Ahmed Ullah

Kitchener, Canada

Kitchener

Ahmed  Ullah

Ahmed was born in the Rohingya refugee camp in Bangladesh. Without a father, and with a mother who faced mental health struggles, he had huge obstacles to accessing an education. Upon trying to enrol in the local school, the headmaster wrote off his ambitions immediately based on his family background, and told him there was no point giving him an education. Ahmed ended up working at a coffee shop 16 hours a day, but remained resilient, becoming determined to help others who were also denied their right to an education. Upon arriving in Canada as a refugee, Ahmed faced many other obstacles – including bullying due to the colour of his skin – but with perseverance he has become a successful student who fights on for the Rohingya, their recognition and their educational rights.

To help bring about change, Ahmed now speaks about the Rohingya on global stages such as the United Nations, the Global Education and Skills Forum, and many events for Islamic Relief Canada. Back in 2012, not many people in Canada knew who the Rohingya people were – or what atrocities they were going through in Myanmar and Bangladesh –  but Ahmed believes that has now changed, in part due to his work. Canada has now officially recognised the Rohingya crisis as a genocide, and Ahmed has worked with Prime Minister Trudeau’s Special Envoy to Myanmar to lobby for rights of the Rohingya people. On a personal level, Ahmed has also helped multiple refugee families settle in his Canadian hometown, and he often travels back to Bangladeshi refugee camps to help people who are struggling.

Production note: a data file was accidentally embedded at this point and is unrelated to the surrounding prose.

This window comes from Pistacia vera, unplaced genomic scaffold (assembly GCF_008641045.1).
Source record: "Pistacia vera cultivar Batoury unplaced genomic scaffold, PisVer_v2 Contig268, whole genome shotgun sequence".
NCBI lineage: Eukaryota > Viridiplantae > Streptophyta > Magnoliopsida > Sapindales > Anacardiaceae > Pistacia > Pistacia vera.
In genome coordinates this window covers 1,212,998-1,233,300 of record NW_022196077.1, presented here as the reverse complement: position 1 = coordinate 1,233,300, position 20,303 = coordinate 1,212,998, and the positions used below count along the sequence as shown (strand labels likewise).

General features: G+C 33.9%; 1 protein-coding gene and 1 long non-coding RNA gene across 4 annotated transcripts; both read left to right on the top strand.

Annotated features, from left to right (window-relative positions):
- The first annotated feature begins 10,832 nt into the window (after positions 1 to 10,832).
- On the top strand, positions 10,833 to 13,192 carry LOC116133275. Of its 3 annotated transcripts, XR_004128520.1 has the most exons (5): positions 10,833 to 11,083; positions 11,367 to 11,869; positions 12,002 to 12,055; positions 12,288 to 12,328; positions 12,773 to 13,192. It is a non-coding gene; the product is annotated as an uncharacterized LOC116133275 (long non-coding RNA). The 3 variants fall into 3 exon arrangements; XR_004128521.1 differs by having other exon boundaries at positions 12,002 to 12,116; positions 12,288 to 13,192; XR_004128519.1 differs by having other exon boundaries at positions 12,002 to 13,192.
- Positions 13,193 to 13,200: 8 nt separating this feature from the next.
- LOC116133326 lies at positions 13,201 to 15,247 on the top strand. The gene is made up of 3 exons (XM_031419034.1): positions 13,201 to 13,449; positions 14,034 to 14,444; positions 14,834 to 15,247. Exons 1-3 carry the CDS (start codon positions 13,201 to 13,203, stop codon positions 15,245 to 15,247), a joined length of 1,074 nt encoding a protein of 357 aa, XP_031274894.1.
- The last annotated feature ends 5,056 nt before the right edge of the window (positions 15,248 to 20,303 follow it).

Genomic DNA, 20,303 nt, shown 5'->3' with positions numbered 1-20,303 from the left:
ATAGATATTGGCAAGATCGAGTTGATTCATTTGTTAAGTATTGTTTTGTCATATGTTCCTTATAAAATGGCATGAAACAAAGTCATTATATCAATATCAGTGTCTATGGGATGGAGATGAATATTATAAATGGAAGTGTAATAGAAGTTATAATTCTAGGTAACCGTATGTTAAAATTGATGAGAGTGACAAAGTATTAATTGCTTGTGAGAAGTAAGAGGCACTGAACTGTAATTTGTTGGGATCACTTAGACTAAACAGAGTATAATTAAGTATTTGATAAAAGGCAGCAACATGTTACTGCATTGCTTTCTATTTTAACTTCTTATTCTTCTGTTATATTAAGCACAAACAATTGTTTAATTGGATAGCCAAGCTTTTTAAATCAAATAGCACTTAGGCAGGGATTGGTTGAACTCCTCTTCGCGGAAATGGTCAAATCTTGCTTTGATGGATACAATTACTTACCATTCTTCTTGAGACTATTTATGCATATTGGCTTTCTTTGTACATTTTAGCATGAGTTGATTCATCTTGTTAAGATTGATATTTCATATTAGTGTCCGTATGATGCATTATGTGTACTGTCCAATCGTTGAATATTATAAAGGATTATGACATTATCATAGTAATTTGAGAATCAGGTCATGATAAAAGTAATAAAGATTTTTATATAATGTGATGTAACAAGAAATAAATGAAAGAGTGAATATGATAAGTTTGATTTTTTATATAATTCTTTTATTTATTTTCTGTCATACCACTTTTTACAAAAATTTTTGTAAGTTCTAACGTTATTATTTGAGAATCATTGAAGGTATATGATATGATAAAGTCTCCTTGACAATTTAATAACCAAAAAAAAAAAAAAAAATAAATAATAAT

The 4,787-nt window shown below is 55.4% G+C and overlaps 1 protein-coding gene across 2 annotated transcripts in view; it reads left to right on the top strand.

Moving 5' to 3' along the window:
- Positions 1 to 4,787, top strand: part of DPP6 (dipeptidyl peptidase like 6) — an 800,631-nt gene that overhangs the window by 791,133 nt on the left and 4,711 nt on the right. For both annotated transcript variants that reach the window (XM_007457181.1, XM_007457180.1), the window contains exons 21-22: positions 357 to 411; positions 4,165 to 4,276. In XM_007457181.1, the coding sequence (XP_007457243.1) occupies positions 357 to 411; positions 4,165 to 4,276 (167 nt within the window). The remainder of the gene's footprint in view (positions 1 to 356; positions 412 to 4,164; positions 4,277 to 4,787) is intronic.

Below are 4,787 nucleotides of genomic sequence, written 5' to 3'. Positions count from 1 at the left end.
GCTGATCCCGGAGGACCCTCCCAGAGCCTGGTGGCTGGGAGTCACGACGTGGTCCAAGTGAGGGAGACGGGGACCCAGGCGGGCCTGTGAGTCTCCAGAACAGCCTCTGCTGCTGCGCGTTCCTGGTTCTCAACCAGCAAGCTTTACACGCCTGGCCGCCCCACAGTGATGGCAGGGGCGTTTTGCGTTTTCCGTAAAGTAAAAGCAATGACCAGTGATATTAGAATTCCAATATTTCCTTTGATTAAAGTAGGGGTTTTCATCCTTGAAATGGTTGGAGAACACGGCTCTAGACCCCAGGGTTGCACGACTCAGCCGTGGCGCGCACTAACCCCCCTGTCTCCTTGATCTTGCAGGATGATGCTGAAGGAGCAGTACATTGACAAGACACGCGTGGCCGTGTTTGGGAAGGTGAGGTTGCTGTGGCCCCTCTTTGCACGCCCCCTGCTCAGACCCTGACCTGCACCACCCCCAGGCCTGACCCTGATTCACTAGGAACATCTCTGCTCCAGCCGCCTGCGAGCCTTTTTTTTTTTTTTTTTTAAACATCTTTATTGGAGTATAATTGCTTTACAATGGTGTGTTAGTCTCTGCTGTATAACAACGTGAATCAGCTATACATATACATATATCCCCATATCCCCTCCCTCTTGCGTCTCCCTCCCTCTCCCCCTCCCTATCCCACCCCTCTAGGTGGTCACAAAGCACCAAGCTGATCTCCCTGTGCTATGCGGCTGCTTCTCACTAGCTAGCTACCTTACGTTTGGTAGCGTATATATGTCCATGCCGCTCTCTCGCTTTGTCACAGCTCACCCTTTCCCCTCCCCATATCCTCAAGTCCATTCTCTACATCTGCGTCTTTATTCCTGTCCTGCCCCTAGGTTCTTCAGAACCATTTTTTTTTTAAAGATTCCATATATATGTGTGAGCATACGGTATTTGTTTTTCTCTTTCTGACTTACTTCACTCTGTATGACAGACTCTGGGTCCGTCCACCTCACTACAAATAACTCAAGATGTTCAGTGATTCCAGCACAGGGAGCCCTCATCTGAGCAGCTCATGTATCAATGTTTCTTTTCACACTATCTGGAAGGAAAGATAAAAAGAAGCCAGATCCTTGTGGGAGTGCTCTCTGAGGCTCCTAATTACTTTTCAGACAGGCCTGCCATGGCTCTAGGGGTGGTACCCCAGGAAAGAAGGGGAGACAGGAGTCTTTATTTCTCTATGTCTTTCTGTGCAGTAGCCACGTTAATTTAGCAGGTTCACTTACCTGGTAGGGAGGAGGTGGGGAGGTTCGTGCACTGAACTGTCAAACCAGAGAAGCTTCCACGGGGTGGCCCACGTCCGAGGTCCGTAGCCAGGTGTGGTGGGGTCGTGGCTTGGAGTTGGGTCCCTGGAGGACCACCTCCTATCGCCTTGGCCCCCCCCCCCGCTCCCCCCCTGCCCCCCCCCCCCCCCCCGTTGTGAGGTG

Ahmed’s achievements don’t stop there. With other Rohingya refugees, he helped create a play about the Rohingya through improvisation and creative discussion. To write the play, the company interviewed family and friends about their experiences in Myanmar, to show people what Rohingyas are facing and what they have dealt with. After six months of rehearsals, 500 tickets sold out in just two days, and the play’s success led to the development of the movie I Am Rohingya, which has won multiple awards.

Ahmed has also received a number of awards recognizing his contribution, including a World Refugee Day award and a Fresh Voices award. The Canadian Council of Youth Imams named him Youth Activist of The Year in 2019, and he was also nominated for the National Council of Canadian Muslims Spotlight 150. If he wins the Global Student Prize, Ahmed wants to use the money to fund places for Rohingya children at private centres, and would like to provide the Rohingya refugee camps in Bangladesh with more pumps for drinking water so that people no longer have to wait in line for hours.